To begin to answer the second, I would direct the reader to the title of this post. The thing that sticks most prominently in my mind about Black Ops II is how often I died. Initially, this was just down to me having to get used to new controls, and developing a new “situational awareness”. But I’d be remiss if I didn’t point out that, for me at least, the game was pretty fiendishly difficult. Of course, because of my long history and vast experience of shooting the heads off of virtual enemies, I did choose to play on one of the harder skill levels, but I suspect I’d have still gotten seriously nailed regardless of the skill level.

In large part, my repeated deaths and reincarnations were just down to Black Ops II simply being so much more frenetic than what I'm used to. No sooner has one arrived in a new combat zone than you’re being shot at from every direction by a veritable army of people with a much better grip on the situation than you do, and it just doesn’t let up. Normally, I play titles where I've either got a more limited set of foes to deal with, or stealthily taking bad guys out one-by-one is more of an option. Not so here.

Instead, the game is a roller-coaster of running and gunning from one hidey-hole to another (at least as I played it!), all the time trying one’s hardest not to miss shooting all of the many assailants put in place to stop you. You do get a lot of help from friendlies (including some semi-immortal close colleagues), but in the heat of battle I frequently found myself gunning these red shirts down because I was so paranoid about getting wasted by an errant enemy that I’d somehow missed blowing away.

But is it any good?

The short answer is that I'm probably not the best person to ask. As this type of game is a whole new world for me, overall it was a pretty fresh experience. Sure, I've run around and shot NPCs for years (actually, as of now, they've probably shot me more on balance), but I can now appreciate that warfare games are (or can be) more than just doing the same as usual but in combat fatigues carrying realistically-modelled weapons.

On the plus side, it's a solid piece of enjoyable action. It looks and sounds great, has a pretty engaging (if short) story, and has enough variety in setting and combat to never become boring. And I particularly liked the way that the game shoved actual historical figures (or references to them - the U.S.S. Obama!) into the storyline. The worryingly-plausible robot weapons were pretty fun too.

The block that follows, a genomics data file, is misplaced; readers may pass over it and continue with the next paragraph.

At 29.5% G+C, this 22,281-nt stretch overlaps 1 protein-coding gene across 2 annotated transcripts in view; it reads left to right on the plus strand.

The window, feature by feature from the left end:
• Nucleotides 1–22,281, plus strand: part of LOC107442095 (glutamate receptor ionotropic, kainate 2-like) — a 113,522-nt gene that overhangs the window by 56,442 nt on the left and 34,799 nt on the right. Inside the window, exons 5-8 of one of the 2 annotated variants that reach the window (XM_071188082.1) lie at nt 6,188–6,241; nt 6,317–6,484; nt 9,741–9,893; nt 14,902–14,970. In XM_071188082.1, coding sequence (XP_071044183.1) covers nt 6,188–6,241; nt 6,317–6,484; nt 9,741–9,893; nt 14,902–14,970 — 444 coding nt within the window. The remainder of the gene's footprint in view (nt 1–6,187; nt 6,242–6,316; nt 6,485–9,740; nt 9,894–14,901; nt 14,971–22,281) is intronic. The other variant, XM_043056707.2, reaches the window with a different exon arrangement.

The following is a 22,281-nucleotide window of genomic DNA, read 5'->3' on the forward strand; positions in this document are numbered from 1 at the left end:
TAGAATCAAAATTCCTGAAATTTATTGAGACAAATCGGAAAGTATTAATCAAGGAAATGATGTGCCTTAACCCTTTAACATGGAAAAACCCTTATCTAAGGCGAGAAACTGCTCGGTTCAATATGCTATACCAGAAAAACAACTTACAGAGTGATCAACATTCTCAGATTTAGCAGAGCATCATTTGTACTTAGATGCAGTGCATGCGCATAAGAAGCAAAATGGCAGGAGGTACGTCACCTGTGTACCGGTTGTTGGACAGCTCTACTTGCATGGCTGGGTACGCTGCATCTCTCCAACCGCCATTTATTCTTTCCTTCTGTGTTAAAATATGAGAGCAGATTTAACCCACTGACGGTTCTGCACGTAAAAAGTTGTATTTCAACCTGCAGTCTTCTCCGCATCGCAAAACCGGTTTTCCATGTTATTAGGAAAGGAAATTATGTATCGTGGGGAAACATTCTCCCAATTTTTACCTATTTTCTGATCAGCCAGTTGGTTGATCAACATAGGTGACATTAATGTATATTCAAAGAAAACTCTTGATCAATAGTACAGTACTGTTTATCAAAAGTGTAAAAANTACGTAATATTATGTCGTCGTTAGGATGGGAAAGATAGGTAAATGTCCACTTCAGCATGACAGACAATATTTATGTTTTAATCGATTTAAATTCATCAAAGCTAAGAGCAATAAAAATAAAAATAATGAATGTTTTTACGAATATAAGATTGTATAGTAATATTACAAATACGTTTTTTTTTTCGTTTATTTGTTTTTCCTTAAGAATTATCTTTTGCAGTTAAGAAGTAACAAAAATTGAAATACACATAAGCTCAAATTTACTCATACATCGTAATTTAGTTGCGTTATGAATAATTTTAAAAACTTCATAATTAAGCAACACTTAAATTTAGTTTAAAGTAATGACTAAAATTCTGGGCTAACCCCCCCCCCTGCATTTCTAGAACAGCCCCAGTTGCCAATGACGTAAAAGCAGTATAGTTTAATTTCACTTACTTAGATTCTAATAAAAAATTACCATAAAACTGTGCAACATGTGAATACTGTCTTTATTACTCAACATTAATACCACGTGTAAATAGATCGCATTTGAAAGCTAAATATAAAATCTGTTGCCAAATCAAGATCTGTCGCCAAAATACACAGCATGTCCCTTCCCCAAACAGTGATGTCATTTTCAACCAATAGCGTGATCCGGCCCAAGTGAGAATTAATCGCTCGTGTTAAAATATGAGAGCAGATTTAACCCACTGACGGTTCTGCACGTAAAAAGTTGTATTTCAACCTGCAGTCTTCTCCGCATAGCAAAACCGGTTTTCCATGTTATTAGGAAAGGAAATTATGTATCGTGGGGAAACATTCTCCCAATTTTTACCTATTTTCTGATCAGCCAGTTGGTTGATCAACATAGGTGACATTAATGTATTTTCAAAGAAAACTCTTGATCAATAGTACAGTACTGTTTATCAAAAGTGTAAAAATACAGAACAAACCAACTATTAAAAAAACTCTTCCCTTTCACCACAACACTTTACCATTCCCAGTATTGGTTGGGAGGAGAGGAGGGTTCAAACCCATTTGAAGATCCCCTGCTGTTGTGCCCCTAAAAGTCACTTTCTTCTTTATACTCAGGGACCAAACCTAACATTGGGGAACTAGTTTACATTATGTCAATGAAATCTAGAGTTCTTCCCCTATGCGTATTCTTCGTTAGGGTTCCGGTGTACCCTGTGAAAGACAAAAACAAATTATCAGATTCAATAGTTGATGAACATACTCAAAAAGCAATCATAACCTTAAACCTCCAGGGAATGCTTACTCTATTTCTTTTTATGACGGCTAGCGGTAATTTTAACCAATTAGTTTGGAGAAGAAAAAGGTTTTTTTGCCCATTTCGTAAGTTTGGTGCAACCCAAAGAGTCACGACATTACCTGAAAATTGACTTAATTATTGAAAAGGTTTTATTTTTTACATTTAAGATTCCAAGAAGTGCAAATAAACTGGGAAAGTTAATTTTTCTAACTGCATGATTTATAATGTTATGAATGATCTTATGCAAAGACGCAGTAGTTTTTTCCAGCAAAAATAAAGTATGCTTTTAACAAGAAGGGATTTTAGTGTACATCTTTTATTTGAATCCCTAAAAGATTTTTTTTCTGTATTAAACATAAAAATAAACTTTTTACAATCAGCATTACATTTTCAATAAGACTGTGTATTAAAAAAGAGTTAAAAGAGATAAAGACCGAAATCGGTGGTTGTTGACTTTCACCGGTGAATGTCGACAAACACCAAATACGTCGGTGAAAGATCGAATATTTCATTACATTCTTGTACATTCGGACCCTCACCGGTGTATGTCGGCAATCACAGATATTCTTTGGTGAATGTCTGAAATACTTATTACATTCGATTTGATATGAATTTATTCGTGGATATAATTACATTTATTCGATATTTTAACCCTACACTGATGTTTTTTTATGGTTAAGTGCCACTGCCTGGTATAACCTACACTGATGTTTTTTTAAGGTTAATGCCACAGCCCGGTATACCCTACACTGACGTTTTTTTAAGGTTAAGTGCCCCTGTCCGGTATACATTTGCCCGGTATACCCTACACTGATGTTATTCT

On the down side, getting killed so often can get a tad frustrating - especially when respawning puts you immediately back in harms way. The game's health system is also a little bit ludicrous - you can basically replace half your body weight with enemy bullets so long as you take the precaution of letting this happen gradually. And for all of the interesting places that you visit, the relentless pace pretty much kills careful exploration dead. Finally, the much vaunted system of "choices" and "multiple endings" is really quite lame compared to other titles I've played - until I consulted Wikipedia after finishing, I hadn't realised that I'd actually made choices.

That said, and stepping back a bit, I'd also have to add that - for me at least - the game really captures something of the whole "fog of war" experience. While I eventually found my nerve, I did spend a large fraction of my time effectively panicking on the battlefield and making all kinds of misjudgements. More than in any other game I've played, Black Ops II makes it easy to see how quickly confusion can set in, and why mistakes get made on battlefields. I was responsible for more than my fair share of friendly fire incidents.

Another aspect that pleasantly surprised me a little was that, though it's all rather gung-ho, the game is unexpectedly ambiguous about the black hat / white hat distinction. "Unexpectedly" for a game that is - that the CIA doesn't wear a white hat is hardly news. But Black Ops II is really (again - for a game) quite nuanced in its treatment of Menendez. He does bad things, but he has both personal and social reasons for doing them. As I got more and more of his backstory, I even began to wonder if the game might offer a side-switching choice for David Mason.

So, overall, I really enjoyed myself, despite the game's short length and my low battlefield half-life. I won't be switching over to games like this, but it was definitely fun. How it stacks up against its rivals is, however, something I can't answer. Yet, anyway.

Friday, 4 January 2013

Number 4

WP_001226 by Dr Yool

WP_001226, a photo by Dr Yool on Flickr.
My post-Christmas stash ... every last calorie must go!

Thursday, 3 January 2013

Number 3

WP_001215 by Dr Yool
WP_001215, a photo by Dr Yool on Flickr.
C's last Christmas mince pie ... shortly before its demise.

Wednesday, 2 January 2013

Number 2

DSC06708 by Dr Yool
DSC06708, a photo by Dr Yool on Flickr.
A rather glorious Southampton sunrise.

Tuesday, 1 January 2013

A new project

WP_001191 by Dr Yool
WP_001191, a photo by Dr Yool on Flickr.
Prompted by a friend who previously had a go herself, I've begun a new photography project: 365 days of photographs. They're quite a common pursuit on Flickr, and while I've thought about it before, it's tended to be a week or two after January 1st when, somehow, it feels like I've missed the boat. Anyway, my January 1st is shown above - appropriately the spent top of a champagne bottle. Here goes nothing!

Click here: 365, 2013